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pollinator
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.....but equally as annoying! :-)

Soliciting help and opinions on the tail end of the first good snow dumping of the year.  Won't go into the details on the wire rat's nest that wound up in my tractor's 3-pt snowblower auger, but the end result was the derailing of the chain drive and getting it wedged between the sprocket and the auger housing (photos below).   I supposed I might be able wedge a crowbar between the housing and the sprocket and create enough 'give' to the bind so that it might release the chain...?...  Alternatively, I see that the set-screw on the shaft collar (lower photo) on the outside of the housing may just need to be released so that I can just slide the shaft a bit and allow the sprocket to move away from the frame.  Anyone have to deal with this before?  Thanks!
ChainWedge.JPG
chain drive derailed and wedged
chain drive derailed and wedged
CollarSetScrew.JPG
[Thumbnail for CollarSetScrew.JPG]
 
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Those sounds like good approaches. I'm also eyeing those three or four bolts on the exterior by the set screw (if loosening the set screw doesn't help), and perhaps loosening those will allow enough give for a little prying with some lever action.
 
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Careful crowbar then those four bolts if it won't shift would be my best guess.
The chain will have a split link somewhere too and if you split it it'll give you an end to pull on.
Also at the gearbox loosen the bolt putting tension on the chain otherwise you'll never get it over and onto the sprocket again.
Never seen that particular piece of machinery before but similar things I've used require you to loosen the gearbox bolts then slide it forward or back to generate tension.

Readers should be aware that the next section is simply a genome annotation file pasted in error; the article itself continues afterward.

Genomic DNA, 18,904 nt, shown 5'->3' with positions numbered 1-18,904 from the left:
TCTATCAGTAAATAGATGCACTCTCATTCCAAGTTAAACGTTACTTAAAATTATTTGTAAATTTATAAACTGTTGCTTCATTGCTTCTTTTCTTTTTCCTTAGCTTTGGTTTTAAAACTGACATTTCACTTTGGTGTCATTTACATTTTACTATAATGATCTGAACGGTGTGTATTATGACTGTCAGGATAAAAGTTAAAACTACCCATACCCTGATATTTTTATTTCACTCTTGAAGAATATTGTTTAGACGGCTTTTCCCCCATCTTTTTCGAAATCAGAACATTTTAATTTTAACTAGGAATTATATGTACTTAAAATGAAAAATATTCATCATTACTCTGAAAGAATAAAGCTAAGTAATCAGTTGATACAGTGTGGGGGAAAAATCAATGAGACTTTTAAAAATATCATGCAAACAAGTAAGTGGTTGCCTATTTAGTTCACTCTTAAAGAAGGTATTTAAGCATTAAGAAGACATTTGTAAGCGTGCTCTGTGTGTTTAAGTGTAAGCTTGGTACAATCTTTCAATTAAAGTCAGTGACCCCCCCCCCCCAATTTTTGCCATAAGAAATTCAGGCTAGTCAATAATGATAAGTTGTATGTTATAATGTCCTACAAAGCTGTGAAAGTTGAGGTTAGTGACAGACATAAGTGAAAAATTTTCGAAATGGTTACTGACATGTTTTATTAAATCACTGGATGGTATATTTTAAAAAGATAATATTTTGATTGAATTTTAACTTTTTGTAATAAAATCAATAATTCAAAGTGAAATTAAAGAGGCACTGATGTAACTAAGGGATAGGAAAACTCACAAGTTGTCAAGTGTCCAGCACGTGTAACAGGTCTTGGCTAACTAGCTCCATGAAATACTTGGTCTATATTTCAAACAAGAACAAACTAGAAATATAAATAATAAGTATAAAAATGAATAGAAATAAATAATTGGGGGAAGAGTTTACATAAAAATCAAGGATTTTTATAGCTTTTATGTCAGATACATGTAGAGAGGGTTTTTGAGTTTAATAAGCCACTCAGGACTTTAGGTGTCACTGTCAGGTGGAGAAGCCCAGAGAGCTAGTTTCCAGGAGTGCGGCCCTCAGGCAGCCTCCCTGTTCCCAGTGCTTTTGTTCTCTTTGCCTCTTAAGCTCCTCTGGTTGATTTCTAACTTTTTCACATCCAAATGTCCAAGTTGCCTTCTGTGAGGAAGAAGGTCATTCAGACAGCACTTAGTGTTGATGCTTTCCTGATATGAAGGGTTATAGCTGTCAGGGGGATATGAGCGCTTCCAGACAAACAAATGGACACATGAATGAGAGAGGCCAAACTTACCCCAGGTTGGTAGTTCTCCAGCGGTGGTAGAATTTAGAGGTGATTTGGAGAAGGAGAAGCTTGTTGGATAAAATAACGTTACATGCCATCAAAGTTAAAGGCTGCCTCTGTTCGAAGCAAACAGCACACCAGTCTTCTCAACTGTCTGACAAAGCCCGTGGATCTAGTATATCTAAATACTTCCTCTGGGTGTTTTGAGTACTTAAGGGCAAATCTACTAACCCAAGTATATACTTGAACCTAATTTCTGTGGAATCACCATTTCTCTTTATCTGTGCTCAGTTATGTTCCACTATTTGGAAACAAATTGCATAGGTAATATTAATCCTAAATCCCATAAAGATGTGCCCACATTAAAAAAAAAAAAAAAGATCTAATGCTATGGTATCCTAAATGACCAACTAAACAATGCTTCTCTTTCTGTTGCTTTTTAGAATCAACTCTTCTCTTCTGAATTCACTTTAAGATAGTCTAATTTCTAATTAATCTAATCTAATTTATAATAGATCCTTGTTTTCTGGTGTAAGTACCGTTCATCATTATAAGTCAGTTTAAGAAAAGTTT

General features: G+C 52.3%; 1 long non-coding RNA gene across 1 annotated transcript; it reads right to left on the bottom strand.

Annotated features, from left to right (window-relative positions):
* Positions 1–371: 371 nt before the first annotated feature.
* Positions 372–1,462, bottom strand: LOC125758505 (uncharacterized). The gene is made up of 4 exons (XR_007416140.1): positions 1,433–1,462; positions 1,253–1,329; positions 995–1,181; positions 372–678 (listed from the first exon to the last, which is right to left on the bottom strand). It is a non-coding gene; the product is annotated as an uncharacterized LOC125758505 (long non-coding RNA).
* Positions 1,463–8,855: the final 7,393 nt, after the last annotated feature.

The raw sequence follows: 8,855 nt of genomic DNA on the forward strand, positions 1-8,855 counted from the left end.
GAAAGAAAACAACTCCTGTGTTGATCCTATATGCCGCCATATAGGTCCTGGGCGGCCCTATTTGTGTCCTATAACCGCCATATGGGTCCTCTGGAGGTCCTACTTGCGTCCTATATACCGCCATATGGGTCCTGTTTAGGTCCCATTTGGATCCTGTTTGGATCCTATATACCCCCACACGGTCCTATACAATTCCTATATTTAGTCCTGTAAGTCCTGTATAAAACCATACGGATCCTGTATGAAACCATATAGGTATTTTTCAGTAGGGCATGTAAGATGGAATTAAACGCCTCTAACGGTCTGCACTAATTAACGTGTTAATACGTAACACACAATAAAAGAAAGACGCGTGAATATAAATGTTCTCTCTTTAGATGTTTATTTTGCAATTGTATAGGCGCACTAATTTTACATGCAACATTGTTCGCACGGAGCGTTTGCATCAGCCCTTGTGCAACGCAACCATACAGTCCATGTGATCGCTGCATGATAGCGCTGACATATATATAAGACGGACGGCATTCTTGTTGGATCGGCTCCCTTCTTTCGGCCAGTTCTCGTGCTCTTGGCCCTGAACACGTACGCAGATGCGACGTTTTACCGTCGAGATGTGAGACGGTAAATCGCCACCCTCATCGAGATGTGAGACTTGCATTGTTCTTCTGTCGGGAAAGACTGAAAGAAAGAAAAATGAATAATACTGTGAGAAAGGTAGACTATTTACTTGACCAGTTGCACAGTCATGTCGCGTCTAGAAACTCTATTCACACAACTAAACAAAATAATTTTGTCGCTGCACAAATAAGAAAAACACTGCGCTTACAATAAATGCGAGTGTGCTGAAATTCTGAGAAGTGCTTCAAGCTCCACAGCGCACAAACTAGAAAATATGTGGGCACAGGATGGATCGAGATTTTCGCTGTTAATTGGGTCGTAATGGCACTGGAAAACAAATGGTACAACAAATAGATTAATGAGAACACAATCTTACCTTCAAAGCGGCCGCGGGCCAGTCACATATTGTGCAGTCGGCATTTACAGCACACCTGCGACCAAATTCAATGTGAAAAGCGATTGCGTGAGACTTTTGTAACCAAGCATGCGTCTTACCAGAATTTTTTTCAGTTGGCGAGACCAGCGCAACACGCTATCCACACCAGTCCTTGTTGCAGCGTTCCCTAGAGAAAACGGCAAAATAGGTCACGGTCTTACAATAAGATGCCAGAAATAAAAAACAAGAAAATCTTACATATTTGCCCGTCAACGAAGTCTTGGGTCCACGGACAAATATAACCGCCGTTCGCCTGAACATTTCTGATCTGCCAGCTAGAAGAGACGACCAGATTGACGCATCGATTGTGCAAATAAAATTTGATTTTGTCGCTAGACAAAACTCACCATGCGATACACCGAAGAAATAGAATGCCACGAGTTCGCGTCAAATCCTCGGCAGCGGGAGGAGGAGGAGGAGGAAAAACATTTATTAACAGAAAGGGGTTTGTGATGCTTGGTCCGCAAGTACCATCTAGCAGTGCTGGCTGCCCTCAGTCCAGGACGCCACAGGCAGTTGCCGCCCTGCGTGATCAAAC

There is usually a long bolt to provide the tension/stopper.  
 
pollinator
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> loosen chain tension

+1

Also, beware fingers when loosening fasteners. There may (or may not) be forces bound up in the present configuration which might release abruptly when the certain bolt is loosened. They could come from the frame or mount being flexed slightly under the chain tension, or even the blower being lifted slightly under chain tension.

Best luck,
Rufus
 
John Weiland
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Thanks for early responses.  

The blower is 50 inches wide and the brand is an Allied Buhler (may be wedded to Farm King?) ....sold to me by the same Deere dealership that sold me the Deere tractor.  I'll have a look at it tomorrow regarding the chain tensioning mechanism at the gearbox....just got too cold by the end of the day and needed to use the walk-behinds to get some essential paths cleared.

I'm concerned that since the wedged chain is forcing the sprocket against the mounting plate with the 4-bolts that loosening those bolts may do no good.  Since the shaft goes through bearing sets on both sides of the housing and the ends of the shaft have collars with set screws, I was hoping that perhaps loosening/removing the collar shown in the photo would allow the shaft (to which the auger/plate/sprocket are fixed) to move slightly to the left.  This maybe would give enough play to remove the wedged chain..?  Then, as you noted, I would need to loosen the chain tensioner in order to re-seat the chain.  I hope to have an update tomorrow.  Still would like to do minimal 'surgery' so if others see another option, please chime in.  Thanks!